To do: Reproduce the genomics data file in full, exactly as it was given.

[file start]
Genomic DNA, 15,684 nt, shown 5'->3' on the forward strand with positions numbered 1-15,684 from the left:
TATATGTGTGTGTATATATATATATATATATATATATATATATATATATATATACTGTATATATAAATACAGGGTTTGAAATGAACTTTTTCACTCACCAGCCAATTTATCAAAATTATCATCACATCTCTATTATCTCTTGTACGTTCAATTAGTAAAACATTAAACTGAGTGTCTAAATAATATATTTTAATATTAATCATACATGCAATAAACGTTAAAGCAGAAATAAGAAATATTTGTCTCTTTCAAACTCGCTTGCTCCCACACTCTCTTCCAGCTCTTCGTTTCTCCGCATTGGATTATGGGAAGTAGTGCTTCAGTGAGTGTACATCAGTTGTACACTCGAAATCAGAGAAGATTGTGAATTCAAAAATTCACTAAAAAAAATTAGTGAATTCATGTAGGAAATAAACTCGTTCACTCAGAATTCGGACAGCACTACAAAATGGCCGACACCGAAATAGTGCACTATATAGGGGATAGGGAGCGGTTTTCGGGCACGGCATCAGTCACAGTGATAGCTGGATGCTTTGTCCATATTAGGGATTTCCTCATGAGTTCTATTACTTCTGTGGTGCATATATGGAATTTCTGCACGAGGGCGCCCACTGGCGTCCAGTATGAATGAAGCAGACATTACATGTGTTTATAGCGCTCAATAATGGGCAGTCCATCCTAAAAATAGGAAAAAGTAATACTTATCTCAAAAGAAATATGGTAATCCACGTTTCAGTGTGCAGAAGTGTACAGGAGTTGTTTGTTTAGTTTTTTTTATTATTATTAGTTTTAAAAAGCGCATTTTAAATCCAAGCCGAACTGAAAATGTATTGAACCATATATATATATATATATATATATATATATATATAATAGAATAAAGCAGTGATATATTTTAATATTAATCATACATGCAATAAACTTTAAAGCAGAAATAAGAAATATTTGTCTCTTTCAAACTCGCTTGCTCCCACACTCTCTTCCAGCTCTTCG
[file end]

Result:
Genomic DNA, 15,684 nt, shown 5'->3' on the forward strand with positions numbered 1-15,684 from the left:
TATATGTGTGTGTATATATATATATATATATATATATATATATATATATATATACTGTATATATAAATACAGGGTTTGAAATGAACTTTTTCACTCACCAGCCAATTTATCAAAATTATCATCACATCTCTATTATCTCTTGTACGTTCAATTAGTAAAACATTAAACTGAGTGTCTAAATAATATATTTTAATATTAATCATACATGCAATAAACGTTAAAGCAGAAATAAGAAATATTTGTCTCTTTCAAACTCGCTTGCTCCCACACTCTCTTCCAGCTCTTCGTTTCTCCGCATTGGATTATGGGAAGTAGTGCTTCAGTGAGTGTACATCAGTTGTACACTCGAAATCAGAGAAGATTGTGAATTCAAAAATTCACTAAAAAAAATTAGTGAATTCATGTAGGAAATAAACTCGTTCACTCAGAATTCGGACAGCACTACAAAATGGCCGACACCGAAATAGTGCACTATATAGGGGATAGGGAGCGGTTTTCGGGCACGGCATCAGTCACAGTGATAGCTGGATGCTTTGTCCATATTAGGGATTTCCTCATGAGTTCTATTACTTCTGTGGTGCATATATGGAATTTCTGCACGAGGGCGCCCACTGGCGTCCAGTATGAATGAAGCAGACATTACATGTGTTTATAGCGCTCAATAATGGGCAGTCCATCCTAAAAATAGGAAAAAGTAATACTTATCTCAAAAGAAATATGGTAATCCACGTTTCAGTGTGCAGAAGTGTACAGGAGTTGTTTGTTTAGTTTTTTTTATTATTATTAGTTTTAAAAAGCGCATTTTAAATCCAAGCCGAACTGAAAATGTATTGAACCATATATATATATATATATATATATATATATATATAATAGAATAAAGCAGTGATATATTTTAATATTAATCATACATGCAATAAACTTTAAAGCAGAAATAAGAAATATTTGTCTCTTTCAAACTCGCTTGCTCCCACACTCTCTTCCAGCTCTTCG